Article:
Former Detroit Free Press Building reopens with ap...

Former Detroit Free Press Building reopens with apartments and rooftop pool

Bedrock has successfully salvaged another historic building downtown.

photo of detroit free press building exterior, reopened after a rehab by bedrock

Bedrock Detroit has brought back yet another building. 

The Dan Gilbert–owned development company has restored numerous historic downtown structures, including the Rayl Building (now the Shinola Hotel), State Savings Bank and the David Stott Building. 

The latest entry is the Detroit Free Press Building, now called The Press/321 — renamed for its address at 321 W. Lafayette Blvd. The building’s damaged interior was gutted to make way for 105 apartments. There will also be first-floor retail and two full floors, or around 50,000 square feet, of office space — though no anchor tenants have been announced yet.

Designed by Albert Kahn and built in 1925, the Art Deco gem was the headquarters for the Detroit Free Press for nearly 75 years before shrinking staff forced the paper to move in 1998. The building, which looks like a smaller version of the Kahn-designed Fisher Building, sat vacant until it was bought by Bedrock in 2016 for $8.4 million. 

Courtesy Bedrock. Keep scrolling for more views of the The Press/321 building interior.

Now, after a modern facelift costing around $110 million, tenants are just beginning to move in. Bedrock recently gave The Dig and other members of the media a tour of the building. We witnessed a pretty stunning transformation, though there are a few details still to be finished. 

The limestone exterior, with its two wings and 14-story tower, remains largely the same after a power wash and new windows. That includes carvings by sculptor Ulysses Ricci, like the statues of Commerce and Communication surrounding the arched front entrance. The only other area that looks like its original state is the shimmering marble lobby with its vaulted ceiling. 

Unfortunately, much of the rest of the interior had degraded in the 20 years that the building was vacant — a combination of vandals, scrappers, a leaky roof and exposure to the elements. Adjacent to the lobby, a wood-paneled “advertising room” awaits a tenant and restoration. The terrazzo floors have also been repolished.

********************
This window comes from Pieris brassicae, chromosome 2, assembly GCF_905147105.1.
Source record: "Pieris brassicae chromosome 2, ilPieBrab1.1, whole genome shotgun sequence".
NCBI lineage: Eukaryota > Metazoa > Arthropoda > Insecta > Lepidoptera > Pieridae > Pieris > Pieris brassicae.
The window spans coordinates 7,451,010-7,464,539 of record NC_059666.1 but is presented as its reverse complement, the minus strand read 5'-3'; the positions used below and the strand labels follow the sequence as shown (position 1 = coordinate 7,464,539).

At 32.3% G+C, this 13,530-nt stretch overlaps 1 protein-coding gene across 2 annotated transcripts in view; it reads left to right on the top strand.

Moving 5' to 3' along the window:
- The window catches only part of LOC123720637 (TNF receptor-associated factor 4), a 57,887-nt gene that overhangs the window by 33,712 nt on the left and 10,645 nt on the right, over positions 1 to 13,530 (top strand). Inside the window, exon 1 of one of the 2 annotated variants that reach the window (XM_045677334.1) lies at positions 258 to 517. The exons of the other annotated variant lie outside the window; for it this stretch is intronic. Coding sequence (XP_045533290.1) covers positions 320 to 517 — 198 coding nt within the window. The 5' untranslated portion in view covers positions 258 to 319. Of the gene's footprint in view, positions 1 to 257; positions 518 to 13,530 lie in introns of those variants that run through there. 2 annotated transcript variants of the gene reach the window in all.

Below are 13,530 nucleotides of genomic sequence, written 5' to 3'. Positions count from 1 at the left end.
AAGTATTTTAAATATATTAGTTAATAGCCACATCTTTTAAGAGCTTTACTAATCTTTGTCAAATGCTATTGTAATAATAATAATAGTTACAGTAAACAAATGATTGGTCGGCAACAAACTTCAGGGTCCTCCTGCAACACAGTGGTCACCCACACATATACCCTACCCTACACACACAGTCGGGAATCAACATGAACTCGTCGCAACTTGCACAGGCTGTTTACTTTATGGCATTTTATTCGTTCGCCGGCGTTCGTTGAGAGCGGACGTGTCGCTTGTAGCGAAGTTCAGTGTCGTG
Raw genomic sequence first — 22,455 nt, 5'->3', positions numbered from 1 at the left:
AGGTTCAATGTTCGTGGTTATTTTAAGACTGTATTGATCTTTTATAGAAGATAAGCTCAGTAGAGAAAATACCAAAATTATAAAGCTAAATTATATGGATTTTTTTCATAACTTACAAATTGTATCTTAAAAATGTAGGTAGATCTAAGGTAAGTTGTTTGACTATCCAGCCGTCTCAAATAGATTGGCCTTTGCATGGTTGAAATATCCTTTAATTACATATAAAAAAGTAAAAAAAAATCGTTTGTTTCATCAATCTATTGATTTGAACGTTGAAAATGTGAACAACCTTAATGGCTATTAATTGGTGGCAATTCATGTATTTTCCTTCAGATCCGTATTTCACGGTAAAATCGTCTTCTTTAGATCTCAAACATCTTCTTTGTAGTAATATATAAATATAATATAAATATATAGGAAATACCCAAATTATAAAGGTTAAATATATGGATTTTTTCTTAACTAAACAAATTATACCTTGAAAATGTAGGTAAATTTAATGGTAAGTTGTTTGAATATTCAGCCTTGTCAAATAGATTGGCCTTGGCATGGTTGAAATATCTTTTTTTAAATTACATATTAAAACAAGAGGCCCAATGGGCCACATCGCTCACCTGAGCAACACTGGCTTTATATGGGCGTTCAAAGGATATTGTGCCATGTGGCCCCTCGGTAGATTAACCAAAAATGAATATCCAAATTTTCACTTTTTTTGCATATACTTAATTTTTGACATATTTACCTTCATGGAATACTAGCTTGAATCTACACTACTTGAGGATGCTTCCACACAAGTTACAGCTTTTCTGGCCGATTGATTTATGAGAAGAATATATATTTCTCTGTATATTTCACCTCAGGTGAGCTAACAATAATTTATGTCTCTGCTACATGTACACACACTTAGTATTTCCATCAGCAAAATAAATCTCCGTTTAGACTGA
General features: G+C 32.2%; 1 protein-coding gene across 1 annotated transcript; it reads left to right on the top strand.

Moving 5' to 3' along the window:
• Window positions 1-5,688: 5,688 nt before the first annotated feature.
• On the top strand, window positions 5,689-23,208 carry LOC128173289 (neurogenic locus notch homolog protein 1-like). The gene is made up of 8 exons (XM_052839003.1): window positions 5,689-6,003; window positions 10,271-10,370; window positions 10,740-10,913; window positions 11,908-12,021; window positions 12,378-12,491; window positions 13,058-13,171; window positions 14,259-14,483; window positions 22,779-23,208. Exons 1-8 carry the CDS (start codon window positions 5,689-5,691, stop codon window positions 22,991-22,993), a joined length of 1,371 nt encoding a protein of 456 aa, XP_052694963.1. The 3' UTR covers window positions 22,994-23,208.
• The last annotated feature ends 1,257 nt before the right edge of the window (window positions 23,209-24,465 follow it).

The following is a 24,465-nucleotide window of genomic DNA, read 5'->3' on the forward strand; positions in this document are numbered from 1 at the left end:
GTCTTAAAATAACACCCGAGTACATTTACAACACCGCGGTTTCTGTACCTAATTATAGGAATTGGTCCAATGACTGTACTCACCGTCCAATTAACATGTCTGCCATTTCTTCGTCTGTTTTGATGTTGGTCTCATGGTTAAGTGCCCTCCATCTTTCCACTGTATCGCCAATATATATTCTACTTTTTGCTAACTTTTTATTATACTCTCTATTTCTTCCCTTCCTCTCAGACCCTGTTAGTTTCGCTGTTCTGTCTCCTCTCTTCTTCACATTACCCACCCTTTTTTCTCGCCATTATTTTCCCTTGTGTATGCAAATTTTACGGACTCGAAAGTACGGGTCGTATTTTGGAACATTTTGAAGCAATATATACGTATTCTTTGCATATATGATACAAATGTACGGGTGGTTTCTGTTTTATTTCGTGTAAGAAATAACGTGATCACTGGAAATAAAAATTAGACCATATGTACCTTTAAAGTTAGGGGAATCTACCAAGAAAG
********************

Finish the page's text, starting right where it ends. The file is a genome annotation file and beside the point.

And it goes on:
Little else was salvageable. The former marble walls lining the hallways, for example, were replaced with porcelain tile by Bedrock.

The renovated apartment units come with an island kitchen leading to an open-floor plan dining and living room area. There are stainless steel appliances, quartz countertops and fixtures with matte black finishes. One neat design feature is the wood-paneled feature wall that comes in each apartment. 

“It’s a direct interpretation of some of the historic elements on the first floor, specifically the advertising room,” said Jaimee Pachla, interior designer at Bedrock.

The views were especially impressive in all the apartments we toured, whether looking out towards the Book Tower (also being redeveloped by Bedrock) or the Detroit River. Residents will also have access to some in-house amenities, including an exercise room and lounge — where large skylights were added — as well as a rooftop pool that is still under construction. 

Rents at The Press/321 start at $995 for a 500-square-foot studio and go up to $3,405 for a 1,234-square-foot, three-bedroom unit. 

Another innovative feature will be the building’s automatic parking system, which Bedrock is calling the first of its kind in the Midwest.

“It’s like a vending machine for cars,” said Sam Rouse, development manager at Bedrock. 

When residents arrive at the underground garage — which was formerly the paper’s printing press — they’ll leave their car on a platform which will “file” it away. When they want to take their car out, they’ll order it through a phone app or at the lobby kiosk, where it will be delivered to the dock. The smart software, designed by Dasher Lawless Automation, will even track which cars are used with more frequency, filing them closer to the entrance for more efficient pickup. The whole system will be ready sometime in 2021.

The modern turn in this nearly 100-year story was a delight to see firsthand. If nothing else, whenever an Albert Kahn building is saved, it’s cause for celebration.

The Press/321 photos and renderings:

Aaron Mondry is the editor of The Dig and a reporter who covers development, housing, architecture, real estate and land use in Detroit. He was previously the editor of Curbed Detroit.